In a world of self-driving cars and big data, smart algorithms and Siri, we know that artificial intelligence is getting smarter every day. Though all these nifty devices and programs might make our lives easier, they're also well on their way to making "good" jobs obsolete. A computer winning Jeopardy might seem like a trivial, if impressive, feat, but the same technology is making paralegals redundant as it undertakes electronic discovery, and is soon to do the same for radiologists. And that, no doubt, will only be the beginning.
In Silicon Valley the phrase "disruptive technology" is tossed around on a casual basis. No one doubts that technology has the power to devastate entire industries and upend various sectors of the job market. But Rise of the Robots asks a bigger question: can accelerating technology disrupt our entire economic system to the point where a fundamental restructuring is required? Companies like Facebook and YouTube may only need a handful of employees to achieve enormous valuations, but what will be the fate of those of us not lucky or smart enough to have gotten into the great shift from human labor to computation?
The more Pollyannaish, or just simply uninformed, might imagine that this industrial revolution will unfold like the last: even as some jobs are eliminated, more will be created to deal with the new devices of a new era. In Rise of the Robots, Martin Ford argues that is absolutely not the case. Increasingly, machines will be able to take care of themselves, and fewer jobs will be necessary. The effects of this transition could be shattering. Unless we begin to radically reassess the fundamentals of how our economy works, we could have both an enormous population of the unemployed-the truck drivers, warehouse workers, cooks, lawyers, doctors, teachers, programmers, and many, many more, whose labors have been rendered superfluous by automated and intelligent machines.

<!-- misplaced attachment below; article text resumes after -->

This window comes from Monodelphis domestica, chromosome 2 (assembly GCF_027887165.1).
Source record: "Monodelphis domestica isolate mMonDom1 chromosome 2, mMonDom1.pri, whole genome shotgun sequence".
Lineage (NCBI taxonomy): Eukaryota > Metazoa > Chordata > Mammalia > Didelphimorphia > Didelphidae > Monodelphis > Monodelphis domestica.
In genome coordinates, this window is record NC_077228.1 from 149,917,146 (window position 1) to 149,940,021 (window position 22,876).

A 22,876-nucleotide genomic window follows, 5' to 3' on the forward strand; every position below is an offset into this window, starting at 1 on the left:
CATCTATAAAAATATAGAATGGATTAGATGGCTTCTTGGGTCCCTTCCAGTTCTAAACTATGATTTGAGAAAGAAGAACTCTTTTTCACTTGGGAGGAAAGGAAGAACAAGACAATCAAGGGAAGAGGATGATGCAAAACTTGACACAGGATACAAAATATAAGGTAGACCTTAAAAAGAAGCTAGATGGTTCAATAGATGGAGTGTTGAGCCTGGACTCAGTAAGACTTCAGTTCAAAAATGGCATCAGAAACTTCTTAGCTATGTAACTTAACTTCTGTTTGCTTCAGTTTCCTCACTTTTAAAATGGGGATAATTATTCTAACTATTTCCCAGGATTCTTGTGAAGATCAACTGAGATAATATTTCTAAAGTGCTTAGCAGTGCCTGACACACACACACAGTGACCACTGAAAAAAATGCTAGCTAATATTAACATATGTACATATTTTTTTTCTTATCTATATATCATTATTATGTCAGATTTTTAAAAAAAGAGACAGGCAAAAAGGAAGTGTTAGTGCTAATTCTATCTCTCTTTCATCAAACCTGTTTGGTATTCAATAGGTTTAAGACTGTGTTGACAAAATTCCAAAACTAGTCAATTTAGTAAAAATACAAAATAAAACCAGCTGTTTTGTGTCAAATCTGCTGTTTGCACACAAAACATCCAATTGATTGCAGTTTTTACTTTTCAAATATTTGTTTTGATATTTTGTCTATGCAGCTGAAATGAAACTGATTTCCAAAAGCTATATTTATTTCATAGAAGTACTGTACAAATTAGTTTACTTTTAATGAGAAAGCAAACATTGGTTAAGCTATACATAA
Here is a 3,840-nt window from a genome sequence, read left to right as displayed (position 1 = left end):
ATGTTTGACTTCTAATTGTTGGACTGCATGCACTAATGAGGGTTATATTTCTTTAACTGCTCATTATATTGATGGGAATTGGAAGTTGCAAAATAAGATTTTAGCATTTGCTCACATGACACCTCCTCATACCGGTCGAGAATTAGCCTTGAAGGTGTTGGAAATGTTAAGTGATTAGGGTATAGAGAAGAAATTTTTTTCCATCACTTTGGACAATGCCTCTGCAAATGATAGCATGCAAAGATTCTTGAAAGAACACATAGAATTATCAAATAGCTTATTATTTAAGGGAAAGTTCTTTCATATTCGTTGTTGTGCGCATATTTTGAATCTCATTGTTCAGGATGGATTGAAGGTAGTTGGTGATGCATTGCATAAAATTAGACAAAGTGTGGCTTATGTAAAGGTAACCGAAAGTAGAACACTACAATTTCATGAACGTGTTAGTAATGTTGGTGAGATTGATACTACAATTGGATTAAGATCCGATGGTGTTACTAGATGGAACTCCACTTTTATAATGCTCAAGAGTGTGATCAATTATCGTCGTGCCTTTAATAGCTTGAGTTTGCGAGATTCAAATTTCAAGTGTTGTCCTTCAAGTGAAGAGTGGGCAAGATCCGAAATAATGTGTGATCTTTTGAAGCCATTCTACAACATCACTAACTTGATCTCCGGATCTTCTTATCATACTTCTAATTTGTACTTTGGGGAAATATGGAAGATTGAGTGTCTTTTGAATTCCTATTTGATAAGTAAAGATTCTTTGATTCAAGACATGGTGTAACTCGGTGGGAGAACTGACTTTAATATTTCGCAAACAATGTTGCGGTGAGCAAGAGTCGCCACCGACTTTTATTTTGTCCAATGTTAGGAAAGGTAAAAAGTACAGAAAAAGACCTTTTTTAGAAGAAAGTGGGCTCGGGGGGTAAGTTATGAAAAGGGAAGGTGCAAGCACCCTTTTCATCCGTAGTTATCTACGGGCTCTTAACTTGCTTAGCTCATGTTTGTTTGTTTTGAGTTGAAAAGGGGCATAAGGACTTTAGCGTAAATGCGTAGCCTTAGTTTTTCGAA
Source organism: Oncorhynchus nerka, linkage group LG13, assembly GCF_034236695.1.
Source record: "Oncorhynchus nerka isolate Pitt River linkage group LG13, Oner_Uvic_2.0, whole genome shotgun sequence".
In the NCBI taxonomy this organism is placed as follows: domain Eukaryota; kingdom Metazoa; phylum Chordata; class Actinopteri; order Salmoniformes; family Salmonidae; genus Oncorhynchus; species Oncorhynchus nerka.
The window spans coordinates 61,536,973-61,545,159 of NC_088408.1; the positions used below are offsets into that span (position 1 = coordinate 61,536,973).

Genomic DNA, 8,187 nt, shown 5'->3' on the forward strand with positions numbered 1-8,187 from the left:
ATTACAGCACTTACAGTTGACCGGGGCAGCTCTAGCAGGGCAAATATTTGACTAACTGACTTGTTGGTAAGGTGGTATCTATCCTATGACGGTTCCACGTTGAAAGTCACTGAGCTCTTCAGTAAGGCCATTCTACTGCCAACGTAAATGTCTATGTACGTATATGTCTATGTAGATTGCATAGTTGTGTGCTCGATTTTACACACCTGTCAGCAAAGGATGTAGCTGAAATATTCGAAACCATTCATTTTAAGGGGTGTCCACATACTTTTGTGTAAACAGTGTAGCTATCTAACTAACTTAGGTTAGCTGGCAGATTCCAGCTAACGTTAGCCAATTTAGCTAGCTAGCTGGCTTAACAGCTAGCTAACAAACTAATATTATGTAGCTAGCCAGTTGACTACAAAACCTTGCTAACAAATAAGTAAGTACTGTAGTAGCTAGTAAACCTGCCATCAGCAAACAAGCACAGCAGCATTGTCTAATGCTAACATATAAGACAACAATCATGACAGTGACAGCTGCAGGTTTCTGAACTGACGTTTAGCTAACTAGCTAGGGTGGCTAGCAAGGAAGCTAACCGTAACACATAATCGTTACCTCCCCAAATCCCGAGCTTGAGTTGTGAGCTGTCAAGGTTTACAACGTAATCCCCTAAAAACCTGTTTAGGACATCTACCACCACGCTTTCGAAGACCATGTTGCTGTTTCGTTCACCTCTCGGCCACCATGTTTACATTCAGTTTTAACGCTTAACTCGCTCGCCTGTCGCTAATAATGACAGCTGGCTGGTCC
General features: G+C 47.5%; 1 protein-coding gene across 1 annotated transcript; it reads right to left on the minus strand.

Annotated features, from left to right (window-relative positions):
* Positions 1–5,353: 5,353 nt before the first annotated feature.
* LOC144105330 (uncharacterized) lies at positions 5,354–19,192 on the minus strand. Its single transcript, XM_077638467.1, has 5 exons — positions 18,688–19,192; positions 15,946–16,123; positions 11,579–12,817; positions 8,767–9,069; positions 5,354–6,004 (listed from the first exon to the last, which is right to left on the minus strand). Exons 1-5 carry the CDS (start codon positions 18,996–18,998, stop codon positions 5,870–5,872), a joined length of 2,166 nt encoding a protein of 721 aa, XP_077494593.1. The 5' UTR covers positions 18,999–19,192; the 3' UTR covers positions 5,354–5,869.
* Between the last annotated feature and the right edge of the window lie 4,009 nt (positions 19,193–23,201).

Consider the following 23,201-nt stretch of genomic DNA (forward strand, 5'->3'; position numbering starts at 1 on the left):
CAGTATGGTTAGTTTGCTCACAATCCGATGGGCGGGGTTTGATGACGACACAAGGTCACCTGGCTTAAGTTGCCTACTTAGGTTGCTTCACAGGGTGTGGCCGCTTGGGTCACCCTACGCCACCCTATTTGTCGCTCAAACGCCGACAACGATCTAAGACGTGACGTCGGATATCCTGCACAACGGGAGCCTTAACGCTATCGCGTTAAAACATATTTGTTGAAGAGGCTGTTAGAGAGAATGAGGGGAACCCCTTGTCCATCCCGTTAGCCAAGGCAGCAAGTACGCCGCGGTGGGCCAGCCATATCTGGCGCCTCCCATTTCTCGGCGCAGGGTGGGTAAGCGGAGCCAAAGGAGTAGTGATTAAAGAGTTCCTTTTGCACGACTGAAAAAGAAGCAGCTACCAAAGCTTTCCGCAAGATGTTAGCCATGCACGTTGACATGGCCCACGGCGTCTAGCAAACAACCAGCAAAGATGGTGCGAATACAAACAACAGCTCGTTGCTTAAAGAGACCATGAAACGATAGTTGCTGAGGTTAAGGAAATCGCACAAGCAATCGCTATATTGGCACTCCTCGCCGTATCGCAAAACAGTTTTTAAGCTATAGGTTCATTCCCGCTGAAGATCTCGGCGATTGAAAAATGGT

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Great content and this mechanization IS coming!
Focus on creating value
This really makes you sit back and think. If (when) we have all this technology come on board I will make sure I am at the top of the food chain and not a cog in the wheel. This isn't the buggy whips makers protesting when the car came around. The disruption will be like the buggy whip makers (most of the middle class) seeing Google's automated car constructed by 3D printers and Uber already being in place rather than the Model T beginning to roll of the assembly line. The masses will be running for cover. The authors pitch a national minimum income is really the only solution with no wages for the mass of unemployed folks. Not politically popular but not many options. Very eye opening content.
Nope. Batten down the hatches and start making moves now to profit from this rather than be a victim.
- Frank from Virginia